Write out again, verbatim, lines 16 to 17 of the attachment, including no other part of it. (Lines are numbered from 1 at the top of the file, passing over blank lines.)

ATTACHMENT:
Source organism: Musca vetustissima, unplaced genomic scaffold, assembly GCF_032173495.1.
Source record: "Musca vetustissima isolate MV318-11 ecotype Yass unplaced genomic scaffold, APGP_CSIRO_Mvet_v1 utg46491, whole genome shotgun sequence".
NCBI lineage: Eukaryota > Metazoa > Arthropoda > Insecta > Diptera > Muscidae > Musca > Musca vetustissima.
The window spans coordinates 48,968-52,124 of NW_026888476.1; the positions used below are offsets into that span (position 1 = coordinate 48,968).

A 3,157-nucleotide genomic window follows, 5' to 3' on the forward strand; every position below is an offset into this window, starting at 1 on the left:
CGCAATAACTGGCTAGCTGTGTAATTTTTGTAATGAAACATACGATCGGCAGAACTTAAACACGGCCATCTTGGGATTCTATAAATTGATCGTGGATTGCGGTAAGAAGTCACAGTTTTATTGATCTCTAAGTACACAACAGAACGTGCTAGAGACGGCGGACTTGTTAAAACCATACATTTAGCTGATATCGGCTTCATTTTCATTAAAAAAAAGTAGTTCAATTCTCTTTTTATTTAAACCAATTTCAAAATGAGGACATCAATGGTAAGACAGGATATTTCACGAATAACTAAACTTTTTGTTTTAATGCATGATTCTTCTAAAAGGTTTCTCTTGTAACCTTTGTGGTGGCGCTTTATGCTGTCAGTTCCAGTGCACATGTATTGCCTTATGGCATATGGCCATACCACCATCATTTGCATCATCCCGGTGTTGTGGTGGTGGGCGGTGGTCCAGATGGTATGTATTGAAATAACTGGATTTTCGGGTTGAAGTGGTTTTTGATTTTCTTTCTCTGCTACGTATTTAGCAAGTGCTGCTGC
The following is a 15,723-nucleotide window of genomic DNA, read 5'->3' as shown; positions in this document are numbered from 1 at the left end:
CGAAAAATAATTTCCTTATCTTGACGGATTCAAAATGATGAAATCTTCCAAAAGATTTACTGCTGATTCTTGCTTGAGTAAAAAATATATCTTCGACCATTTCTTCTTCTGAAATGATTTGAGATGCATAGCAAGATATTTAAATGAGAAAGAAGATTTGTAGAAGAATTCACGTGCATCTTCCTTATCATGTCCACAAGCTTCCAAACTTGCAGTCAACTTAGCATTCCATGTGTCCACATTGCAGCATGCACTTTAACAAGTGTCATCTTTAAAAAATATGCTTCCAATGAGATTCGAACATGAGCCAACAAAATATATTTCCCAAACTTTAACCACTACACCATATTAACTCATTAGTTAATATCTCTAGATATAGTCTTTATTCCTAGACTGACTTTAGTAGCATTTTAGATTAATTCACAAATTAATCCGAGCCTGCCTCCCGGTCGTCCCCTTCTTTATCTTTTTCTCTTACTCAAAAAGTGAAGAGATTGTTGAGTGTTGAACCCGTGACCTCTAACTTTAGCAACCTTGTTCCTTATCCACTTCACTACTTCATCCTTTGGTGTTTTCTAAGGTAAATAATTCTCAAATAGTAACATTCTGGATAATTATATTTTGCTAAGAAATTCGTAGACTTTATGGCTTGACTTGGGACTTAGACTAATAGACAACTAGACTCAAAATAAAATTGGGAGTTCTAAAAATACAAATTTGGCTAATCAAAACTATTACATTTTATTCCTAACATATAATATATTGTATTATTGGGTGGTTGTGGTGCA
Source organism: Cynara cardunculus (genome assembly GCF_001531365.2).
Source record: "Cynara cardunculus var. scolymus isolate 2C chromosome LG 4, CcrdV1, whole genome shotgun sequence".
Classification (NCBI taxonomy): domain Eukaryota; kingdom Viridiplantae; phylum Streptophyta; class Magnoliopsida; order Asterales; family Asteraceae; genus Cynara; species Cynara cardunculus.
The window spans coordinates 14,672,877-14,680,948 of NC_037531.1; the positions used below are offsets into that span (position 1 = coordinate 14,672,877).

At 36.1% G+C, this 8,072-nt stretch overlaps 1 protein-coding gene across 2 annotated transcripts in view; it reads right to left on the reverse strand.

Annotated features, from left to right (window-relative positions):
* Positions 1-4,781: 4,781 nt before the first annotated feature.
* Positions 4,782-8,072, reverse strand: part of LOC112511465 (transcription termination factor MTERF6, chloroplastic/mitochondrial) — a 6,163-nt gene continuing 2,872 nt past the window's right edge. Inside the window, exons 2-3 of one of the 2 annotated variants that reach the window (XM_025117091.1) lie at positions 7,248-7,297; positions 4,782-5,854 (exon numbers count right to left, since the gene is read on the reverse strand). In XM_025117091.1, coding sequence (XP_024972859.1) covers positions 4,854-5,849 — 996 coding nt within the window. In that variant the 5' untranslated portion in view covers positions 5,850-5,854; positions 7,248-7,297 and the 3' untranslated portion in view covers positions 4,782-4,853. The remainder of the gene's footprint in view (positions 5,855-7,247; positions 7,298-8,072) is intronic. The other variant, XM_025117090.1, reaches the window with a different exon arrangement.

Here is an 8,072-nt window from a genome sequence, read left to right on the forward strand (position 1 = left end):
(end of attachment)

* Positions 4,782-8,072, reverse strand: part of LOC112511465 (transcription termination factor MTERF6, chloroplastic/mitochondrial) — a 6,163-nt gene continuing 2,872 nt past the window's right edge. Inside the window, exons 2-3 of one of the 2 annotated variants that reach the window (XM_025117091.1) lie at positions 7,248-7,297; positions 4,782-5,854 (exon numbers count right to left, since the gene is read on the reverse strand). In XM_025117091.1, coding sequence (XP_024972859.1) covers positions 4,854-5,849 — 996 coding nt within the window. In that variant the 5' untranslated portion in view covers positions 5,850-5,854; positions 7,248-7,297 and the 3' untranslated portion in view covers positions 4,782-4,853. The remainder of the gene's footprint in view (positions 5,855-7,247; positions 7,298-8,072) is intronic. The other variant, XM_025117090.1, reaches the window with a different exon arrangement.

Here is an 8,072-nt window from a genome sequence, read left to right on the forward strand (position 1 = left end):